California Bullet Train Fails Yet Another Test


Here is today’s round of non-shocking news:

Regularly scheduled service on California’s bullet train system will not meet anticipated trip times of two hours and 40 minutes between Los Angeles and San Francisco, and are likely to take nearly a half-hour longer, a state Senate committee was told Thursday.

….Louis Thompson, chairman of the High-Speed Rail Peer Review Group, a state-sanctioned panel of outside experts, testified that “real world engineering issues” will cause schedules for regular service to exceed the target of two hours and 40 minutes. The state might be able to demonstrate a train that could make the trip that fast, but not on scheduled service, he told lawmakers.

And remember: not a single mile of track has been laid yet. In the space of a few years, based solely on planning documents that are almost certainly still too rosy, the cost of the project has already doubled; travel times have blown past the statutory goal; ridership estimates have been halved; and every plausible funding source has disappeared. Just imagine what will happen once they start building this thing and begin running into real-world problems.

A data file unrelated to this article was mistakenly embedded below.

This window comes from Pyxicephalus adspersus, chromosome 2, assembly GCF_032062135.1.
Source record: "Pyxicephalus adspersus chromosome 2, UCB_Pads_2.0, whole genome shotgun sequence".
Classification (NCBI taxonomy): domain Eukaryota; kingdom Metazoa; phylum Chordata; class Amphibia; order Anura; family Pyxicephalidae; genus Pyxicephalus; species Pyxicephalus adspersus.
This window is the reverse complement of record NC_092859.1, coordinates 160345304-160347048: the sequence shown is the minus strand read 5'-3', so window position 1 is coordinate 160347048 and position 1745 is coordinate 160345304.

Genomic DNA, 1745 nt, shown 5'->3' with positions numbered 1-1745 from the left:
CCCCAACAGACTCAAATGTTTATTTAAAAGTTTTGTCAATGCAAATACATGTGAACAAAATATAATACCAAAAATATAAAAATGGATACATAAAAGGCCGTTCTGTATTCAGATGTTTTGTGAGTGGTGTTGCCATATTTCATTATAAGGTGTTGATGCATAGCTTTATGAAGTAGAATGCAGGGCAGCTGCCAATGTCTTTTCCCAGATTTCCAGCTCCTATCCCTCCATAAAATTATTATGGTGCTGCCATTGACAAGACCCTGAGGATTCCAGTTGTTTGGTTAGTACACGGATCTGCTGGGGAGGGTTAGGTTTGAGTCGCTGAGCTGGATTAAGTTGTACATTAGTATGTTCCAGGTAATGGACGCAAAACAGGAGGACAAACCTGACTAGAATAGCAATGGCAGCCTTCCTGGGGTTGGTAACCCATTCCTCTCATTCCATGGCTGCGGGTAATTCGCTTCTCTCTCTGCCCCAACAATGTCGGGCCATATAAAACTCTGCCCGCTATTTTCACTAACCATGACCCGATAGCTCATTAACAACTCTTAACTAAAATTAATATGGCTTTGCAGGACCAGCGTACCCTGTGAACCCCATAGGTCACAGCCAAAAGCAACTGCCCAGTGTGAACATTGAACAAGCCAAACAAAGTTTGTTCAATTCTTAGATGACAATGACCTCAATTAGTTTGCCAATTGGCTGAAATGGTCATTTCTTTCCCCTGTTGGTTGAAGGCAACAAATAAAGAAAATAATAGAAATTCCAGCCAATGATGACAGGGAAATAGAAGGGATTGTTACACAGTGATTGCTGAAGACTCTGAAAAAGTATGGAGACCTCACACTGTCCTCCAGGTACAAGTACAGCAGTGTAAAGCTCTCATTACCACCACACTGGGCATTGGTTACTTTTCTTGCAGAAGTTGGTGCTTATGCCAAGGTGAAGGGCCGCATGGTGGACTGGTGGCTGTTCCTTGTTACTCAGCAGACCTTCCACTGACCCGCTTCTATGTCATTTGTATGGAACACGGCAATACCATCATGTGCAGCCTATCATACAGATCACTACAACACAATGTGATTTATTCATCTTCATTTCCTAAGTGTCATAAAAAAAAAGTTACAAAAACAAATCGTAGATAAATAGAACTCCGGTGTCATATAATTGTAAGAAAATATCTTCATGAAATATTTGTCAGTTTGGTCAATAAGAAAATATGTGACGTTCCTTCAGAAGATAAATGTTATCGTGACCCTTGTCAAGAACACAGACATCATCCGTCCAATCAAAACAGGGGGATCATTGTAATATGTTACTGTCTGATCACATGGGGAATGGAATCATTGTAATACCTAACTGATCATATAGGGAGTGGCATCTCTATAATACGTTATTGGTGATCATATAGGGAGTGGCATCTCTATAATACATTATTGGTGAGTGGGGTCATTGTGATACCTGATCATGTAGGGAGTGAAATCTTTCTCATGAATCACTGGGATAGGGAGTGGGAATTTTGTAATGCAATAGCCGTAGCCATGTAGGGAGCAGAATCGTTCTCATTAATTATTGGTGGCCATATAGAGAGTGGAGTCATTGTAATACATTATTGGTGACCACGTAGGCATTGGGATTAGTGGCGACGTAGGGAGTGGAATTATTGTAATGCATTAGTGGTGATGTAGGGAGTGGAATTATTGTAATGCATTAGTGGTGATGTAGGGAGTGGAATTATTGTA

Somebody put a stake through this project. Please. LA to San Francisco is just not a good showcase for high-speed rail. Even the true believers have to be getting cold feet by now.

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We've never been very good at being conservative.

And usually, that serves us well in doing the ambitious, hard-hitting journalism that you turn to Mother Jones for. But it also means we can't afford to come up short when it comes to scratching together the funds it takes to keep our team firing on all cylinders, and the truth is, we finished our budgeting cycle on June 30 about $100,000 short of our online goal.

This is no time to come up short. It's time to fight like hell, as our namesake would tell us to do, for a democracy where minority rule cannot impose an extreme agenda, where facts matter, and where accountability has a chance at the polls and in the press. If you value our reporting and you can right now, please help us dig out of the $100,000 hole we're starting our new budgeting cycle in with an always-needed and always-appreciated donation today.

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